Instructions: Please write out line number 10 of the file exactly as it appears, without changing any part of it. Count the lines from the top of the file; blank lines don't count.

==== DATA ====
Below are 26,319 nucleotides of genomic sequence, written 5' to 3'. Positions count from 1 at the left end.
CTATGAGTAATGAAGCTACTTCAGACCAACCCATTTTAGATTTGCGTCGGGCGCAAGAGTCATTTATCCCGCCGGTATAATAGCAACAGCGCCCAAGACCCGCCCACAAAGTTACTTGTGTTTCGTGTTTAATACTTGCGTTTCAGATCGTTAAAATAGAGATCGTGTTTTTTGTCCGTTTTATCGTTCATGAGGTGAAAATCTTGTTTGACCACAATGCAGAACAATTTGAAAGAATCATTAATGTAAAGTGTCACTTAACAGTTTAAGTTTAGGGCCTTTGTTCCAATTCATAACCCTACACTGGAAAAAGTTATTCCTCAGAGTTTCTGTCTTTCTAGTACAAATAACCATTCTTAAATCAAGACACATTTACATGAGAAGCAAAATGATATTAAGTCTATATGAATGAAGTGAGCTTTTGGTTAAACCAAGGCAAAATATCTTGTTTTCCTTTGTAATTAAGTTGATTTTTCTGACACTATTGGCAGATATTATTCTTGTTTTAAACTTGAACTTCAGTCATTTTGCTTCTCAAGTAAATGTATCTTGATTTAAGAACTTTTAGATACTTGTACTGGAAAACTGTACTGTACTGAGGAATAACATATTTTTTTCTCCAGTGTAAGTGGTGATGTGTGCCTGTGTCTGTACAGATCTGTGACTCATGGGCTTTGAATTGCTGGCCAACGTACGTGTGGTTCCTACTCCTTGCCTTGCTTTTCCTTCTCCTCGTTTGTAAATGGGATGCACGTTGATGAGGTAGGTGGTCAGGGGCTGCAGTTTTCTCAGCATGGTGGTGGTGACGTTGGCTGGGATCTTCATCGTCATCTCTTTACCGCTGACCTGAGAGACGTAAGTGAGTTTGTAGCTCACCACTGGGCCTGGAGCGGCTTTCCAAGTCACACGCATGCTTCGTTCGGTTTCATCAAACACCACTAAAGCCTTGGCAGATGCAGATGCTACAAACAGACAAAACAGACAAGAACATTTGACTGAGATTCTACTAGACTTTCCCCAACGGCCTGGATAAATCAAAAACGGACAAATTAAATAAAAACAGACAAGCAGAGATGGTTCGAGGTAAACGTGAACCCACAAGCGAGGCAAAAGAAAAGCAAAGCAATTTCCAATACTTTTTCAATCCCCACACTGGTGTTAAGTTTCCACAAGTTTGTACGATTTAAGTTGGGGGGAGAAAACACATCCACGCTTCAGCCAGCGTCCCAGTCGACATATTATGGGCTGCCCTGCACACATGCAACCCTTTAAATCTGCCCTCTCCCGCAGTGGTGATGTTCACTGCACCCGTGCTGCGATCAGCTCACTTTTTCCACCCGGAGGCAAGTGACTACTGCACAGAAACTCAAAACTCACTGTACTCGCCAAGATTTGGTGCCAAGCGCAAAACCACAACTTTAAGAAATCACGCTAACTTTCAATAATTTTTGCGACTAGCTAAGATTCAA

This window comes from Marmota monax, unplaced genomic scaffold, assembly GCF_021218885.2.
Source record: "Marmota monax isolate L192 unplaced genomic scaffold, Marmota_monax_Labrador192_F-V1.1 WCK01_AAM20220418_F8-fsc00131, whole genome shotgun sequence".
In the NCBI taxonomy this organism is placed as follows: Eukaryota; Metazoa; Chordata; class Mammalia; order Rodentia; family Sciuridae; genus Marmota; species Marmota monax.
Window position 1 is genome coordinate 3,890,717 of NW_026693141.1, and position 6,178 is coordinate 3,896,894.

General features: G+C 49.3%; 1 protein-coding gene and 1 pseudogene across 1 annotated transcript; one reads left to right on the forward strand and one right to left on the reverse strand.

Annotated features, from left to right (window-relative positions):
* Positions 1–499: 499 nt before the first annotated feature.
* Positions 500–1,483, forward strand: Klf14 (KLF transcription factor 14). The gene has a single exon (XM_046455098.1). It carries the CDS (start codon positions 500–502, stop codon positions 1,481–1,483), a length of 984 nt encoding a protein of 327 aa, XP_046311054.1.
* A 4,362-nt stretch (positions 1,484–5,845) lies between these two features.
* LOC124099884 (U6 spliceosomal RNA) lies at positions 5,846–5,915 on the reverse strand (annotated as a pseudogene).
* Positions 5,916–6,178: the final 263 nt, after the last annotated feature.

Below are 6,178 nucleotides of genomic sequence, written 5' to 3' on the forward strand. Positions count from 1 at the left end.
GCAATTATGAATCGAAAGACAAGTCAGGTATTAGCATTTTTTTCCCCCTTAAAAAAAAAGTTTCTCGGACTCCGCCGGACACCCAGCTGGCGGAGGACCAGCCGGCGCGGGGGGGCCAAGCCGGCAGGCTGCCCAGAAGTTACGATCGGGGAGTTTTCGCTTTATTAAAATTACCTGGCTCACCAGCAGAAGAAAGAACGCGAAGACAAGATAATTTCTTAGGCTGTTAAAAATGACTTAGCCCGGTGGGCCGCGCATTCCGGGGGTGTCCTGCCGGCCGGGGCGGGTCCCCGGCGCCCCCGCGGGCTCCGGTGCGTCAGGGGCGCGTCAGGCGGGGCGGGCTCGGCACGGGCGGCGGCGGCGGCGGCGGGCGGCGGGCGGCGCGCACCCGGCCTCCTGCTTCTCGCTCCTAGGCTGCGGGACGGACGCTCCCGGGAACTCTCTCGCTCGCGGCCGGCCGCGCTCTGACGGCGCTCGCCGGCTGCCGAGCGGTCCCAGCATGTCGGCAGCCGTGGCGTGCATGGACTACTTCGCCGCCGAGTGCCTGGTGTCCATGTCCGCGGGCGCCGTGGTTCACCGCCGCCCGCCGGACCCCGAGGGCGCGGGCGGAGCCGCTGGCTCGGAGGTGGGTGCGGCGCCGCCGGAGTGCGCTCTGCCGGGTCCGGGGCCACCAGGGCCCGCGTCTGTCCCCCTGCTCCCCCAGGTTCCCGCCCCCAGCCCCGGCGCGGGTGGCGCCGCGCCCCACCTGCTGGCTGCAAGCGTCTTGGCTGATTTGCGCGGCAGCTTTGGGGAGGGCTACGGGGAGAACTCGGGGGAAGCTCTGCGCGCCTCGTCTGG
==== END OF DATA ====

* Positions 500–1,483, forward strand: Klf14 (KLF transcription factor 14). The gene has a single exon (XM_046455098.1). It carries the CDS (start codon positions 500–502, stop codon positions 1,481–1,483), a length of 984 nt encoding a protein of 327 aa, XP_046311054.1.